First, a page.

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News Item: N. Ireland court orders post-Brexit port checks to resume

Northern Ireland’s High Court on Friday issued an interim order suspending a decision by Agriculture Minister Edwin Poots to stop post-Brexit checks on agri-food moving to and from mainland Britain.

The ruling, made by judge Adrian Colton, will stand until a judicial review against the unionist minister’s decision can be heard in full.

The checks on trade between the province and mainland Britain are mandated by a post-Brexit EU protocol, but are deeply unpopular among the pro-British community.

Unionist parties say that checks on the Irish Sea border, to prevent unchecked goods entering the European single market via EU-member Ireland to the south, Northern Ireland risks being cast adrift from the rest of the UK.

The Irish government in Dublin and nationalist, pro-Irish parties in Northern Ireland said the order by Poots, of the Democratic Unionist Party (DUP), broke the law.

In his ruling, Colton said: “There shouldn’t be any confusion hanging over those in the Civil Service, so I am persuaded this is a case where there should be interim relief.

“I therefore make the order to suspend the instruction given by the minister for agriculture until further order of this court.”

The DUP is bitterly opposed to the Northern Ireland Protocol, an agreement reached between London and Brussels to regulate its trade when the UK left the European Union.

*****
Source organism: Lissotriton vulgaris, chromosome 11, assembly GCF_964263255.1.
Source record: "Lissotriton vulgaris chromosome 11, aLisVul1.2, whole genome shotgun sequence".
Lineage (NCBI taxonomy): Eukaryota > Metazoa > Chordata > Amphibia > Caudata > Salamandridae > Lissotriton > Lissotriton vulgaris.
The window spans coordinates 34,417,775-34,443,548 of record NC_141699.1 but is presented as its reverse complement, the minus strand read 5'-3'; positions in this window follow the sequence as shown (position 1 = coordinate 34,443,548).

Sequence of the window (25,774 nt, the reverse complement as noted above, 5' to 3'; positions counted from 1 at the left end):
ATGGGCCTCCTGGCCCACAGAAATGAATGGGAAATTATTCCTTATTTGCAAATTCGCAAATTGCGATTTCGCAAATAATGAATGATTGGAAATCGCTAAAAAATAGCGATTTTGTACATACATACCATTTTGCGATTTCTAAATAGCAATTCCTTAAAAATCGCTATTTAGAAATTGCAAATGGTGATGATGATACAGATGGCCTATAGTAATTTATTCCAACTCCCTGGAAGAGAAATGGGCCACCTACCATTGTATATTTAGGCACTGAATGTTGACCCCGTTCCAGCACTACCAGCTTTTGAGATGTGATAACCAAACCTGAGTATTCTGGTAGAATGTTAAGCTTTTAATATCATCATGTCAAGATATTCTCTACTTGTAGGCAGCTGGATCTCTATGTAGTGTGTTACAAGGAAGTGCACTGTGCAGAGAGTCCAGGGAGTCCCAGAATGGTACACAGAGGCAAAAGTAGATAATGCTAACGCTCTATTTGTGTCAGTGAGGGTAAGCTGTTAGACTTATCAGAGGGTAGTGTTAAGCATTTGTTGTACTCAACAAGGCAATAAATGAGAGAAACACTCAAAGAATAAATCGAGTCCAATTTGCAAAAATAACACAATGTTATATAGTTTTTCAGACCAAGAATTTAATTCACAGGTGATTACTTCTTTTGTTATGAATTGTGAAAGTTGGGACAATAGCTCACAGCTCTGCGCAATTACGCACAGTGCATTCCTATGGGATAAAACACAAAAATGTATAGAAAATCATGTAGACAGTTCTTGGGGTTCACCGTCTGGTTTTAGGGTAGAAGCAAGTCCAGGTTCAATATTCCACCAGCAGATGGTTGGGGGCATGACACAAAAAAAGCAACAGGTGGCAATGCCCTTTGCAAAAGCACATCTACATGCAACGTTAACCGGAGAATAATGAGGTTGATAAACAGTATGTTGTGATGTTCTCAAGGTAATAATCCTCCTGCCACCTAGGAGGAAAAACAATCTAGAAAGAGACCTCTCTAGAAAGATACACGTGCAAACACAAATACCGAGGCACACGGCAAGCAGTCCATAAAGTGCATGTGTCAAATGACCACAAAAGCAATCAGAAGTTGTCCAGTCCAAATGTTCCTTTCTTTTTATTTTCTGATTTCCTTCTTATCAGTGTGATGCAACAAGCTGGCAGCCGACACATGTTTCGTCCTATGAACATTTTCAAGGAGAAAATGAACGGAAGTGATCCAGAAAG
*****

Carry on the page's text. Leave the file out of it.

It and all other unionist parties argue the checks on goods coming from England, Scotland and Wales are damaging the Northern Ireland economy.

Irish Foreign Minister Simon Coveney said the threat by Poots amounted to a “breach of international law” and was “a very serious matter indeed”.

– ‘Halt all checks’ –

“It’s essentially playing politics with legal obligations. And I certainly hope that it doesn’t happen, as has been threatened,” he said.

London and Brussels have spent months trying to thrash out compromises to reform the protocol but Poots indicated he wanted to short-circuit the process.

He said his own legal advice stated he had the power to suspend the sanitary checks on plant and animal goods entering Northern Ireland from the UK mainland.

“I have now issued a formal instruction to my permanent secretary to halt all checks that were not in place on December 31, 2020 from midnight tonight,” he said on Wednesday.

The DUP is trailing Sinn Fein in opinion polls as Northern Ireland gears up for elections in May, and other parties accuse it of growing increasingly desperate on the question of the protocol.

But the DUP insists that the EU agreement is a threat to Northern Ireland’s pro-UK unionist population, and wants London to scrap it unilaterally.

On Thursday, the DUP’s Paul Givan resigned as first minister of the power-sharing executive in Belfast, prompting calls from nationalists for early elections.

British Foreign Secretary Liz Truss and EU commission vice president Maros Sefcovic are locked in talks to try to agree changes.